The most fascinating part of the book, though, is its treatment of the Myth of the Hachichins in chapter 3. Guba describes how contemporary French intellectuals traced “hashish-ism” back to the medieval – and unlikely – story of hashish-eating “Islamic Assassins” from the twelfth century. Today, we know that the “Assassins” existed but their great feats of suicidal derring-do were not thanks to hashish. This tale was popularized by Marco Polo, and transformed into myth, a story as likely as Scheherazade’s “Ali Baba and the Forty Thieves.” 

But in 1809, French Orientalist Antoine Isaac Silvestre de Sacy declared that he had proof of this mythical connection, citing a single Syrian text from the thirteenth century whose author described the Assassins as “hachichins.” (Assassin and hachichin rhyme in French.) Guba stresses that this was de Sacy’s only evidence for his claim, and that more recent scholars like Marshall Hodgson, Bernard Lewis, and Farhad Daftary have since pointed out that “hachichin” was a common insult for low-born and irreligious outcasts at the time, used especially by Sunnis describing adherents of other strands of Islam, like the Ismaili Assassins. Guba argues that this failure to acknowledge these complexities “transformed biased anecdotes and folktales about hashish and the Nizari Ismailis into facts of history” (95).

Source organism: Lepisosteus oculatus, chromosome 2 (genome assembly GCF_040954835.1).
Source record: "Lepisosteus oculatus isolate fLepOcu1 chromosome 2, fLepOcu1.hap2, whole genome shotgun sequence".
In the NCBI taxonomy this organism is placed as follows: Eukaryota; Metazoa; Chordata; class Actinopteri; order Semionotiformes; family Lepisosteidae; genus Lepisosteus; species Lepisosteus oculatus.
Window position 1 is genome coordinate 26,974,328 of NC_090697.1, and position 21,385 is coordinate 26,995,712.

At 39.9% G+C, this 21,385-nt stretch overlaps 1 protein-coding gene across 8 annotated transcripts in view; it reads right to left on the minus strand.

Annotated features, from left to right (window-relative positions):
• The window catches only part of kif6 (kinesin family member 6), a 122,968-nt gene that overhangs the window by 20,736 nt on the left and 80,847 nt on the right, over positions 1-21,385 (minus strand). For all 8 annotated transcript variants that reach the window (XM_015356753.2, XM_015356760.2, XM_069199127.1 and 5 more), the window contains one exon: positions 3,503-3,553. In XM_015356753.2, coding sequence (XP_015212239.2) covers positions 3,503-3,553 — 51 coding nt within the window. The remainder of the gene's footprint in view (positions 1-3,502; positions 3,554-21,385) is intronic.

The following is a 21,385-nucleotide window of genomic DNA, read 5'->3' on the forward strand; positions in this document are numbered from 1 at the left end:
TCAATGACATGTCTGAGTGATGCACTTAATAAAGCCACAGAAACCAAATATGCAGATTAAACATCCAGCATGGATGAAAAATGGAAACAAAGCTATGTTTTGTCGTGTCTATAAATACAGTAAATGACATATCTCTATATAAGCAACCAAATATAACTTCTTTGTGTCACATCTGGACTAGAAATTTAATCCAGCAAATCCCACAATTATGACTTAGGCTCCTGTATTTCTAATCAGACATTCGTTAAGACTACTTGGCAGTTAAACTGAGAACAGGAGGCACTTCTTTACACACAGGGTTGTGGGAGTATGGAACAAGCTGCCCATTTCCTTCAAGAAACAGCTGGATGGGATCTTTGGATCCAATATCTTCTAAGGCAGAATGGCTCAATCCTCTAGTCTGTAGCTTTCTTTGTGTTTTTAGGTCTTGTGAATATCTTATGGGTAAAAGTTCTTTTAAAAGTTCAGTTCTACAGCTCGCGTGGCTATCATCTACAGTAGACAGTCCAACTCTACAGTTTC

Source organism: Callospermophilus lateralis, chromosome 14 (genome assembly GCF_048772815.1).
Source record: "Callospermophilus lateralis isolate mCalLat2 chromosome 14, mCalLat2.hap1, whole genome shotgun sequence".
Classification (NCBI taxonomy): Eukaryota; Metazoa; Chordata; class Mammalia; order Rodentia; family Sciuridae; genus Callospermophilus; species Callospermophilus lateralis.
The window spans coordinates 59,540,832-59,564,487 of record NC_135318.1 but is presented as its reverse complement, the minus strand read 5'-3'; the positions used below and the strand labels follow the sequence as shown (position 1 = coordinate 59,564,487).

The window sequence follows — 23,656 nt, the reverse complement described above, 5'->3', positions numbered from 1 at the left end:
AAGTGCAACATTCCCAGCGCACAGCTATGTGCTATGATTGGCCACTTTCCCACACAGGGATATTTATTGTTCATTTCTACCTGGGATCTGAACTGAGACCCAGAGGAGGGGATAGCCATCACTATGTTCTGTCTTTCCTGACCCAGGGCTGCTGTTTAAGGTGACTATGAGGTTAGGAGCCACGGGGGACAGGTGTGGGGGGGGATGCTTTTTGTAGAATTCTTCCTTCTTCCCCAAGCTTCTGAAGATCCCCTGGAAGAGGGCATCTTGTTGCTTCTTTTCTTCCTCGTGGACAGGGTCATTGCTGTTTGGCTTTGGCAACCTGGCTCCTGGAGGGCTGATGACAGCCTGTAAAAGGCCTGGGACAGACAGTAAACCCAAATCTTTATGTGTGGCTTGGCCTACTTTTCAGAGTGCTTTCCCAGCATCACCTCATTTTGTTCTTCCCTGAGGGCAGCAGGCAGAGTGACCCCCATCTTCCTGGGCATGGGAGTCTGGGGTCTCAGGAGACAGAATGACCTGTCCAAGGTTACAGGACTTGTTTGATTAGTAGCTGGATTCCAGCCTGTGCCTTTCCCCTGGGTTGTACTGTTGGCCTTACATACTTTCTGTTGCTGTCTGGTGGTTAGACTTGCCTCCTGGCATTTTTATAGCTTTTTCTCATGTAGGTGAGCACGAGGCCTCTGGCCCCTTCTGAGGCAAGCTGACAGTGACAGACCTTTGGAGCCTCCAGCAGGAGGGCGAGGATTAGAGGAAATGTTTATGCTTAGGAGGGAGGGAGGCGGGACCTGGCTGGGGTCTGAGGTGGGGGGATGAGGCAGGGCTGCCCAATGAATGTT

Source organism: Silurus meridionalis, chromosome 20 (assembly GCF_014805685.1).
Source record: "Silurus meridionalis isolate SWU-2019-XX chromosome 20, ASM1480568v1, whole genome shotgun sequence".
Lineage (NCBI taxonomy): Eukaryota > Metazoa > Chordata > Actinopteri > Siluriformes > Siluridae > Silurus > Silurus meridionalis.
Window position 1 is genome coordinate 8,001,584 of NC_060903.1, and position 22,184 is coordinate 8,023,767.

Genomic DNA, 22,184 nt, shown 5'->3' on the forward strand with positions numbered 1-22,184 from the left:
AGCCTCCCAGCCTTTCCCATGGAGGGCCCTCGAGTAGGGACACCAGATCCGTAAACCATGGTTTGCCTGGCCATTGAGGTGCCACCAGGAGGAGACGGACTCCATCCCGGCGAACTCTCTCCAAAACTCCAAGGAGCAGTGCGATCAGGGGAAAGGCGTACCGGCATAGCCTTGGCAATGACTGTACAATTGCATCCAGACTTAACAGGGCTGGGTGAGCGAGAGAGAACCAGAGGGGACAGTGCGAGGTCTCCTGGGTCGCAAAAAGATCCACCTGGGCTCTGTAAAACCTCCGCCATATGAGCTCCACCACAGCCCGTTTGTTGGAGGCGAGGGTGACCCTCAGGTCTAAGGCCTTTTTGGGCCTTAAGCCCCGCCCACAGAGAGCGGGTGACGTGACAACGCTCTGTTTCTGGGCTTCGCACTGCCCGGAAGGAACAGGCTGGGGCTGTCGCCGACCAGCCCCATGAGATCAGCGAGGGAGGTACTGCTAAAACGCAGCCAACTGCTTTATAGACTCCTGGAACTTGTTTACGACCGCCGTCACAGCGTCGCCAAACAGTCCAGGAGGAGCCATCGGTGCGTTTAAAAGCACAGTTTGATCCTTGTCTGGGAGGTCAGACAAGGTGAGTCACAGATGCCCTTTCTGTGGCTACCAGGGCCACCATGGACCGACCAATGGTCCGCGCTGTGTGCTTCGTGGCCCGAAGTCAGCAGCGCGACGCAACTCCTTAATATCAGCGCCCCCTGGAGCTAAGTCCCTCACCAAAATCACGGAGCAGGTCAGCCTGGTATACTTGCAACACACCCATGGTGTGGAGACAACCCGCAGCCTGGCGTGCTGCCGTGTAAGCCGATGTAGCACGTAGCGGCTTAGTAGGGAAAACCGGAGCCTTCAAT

Though the hashish-eating Assassins story has been disproved, the myth sadly lives on. In 2015, French ethno-psychiatrist Tobie Nathan told L’Express newspaper that the Assassins consumed hashish to recruit “suicide bombers” and were “the inventors of modern terrorism,” leading directly to the suicide attacks of today (85). Following the November 2015 ISIS attacks in Paris, the media referred to ringleaders Salah and Brahim Abdeslam as “the Joint Brothers,” in reference to their alleged cannabis addictions (45). After Taming Cannabis was published, a French Muslim man named Kobili Traoré was acquitted for the brutal, antisemitic murder of Sarah Halimi. Why was he acquitted? Traoré was too high on hashish to know what he was doing.  

Meanwhile, Guba reminds us that France consumes the most cannabis in the European Union, while maintaining its strictest anti-cannabis laws. Today, Black and Arab Parisians are six to eight times more likely to be arrested for marijuana possession than whites. Arabs and Muslims are more likely to be stopped for random checks. And although Muslims make up only eight per cent of French society, they are 50 per cent of its prisoners, in large part thanks to drug laws (4). 

And the myth extends beyond France. Guba argues that Harry J. Anslinger, founder of the U.S. Federal Bureau of Narcotics and American drug warrior extraordinaire, also drew the link between the Assassins and cannabis, and brought the hammer down on American Blacks and Chicanos.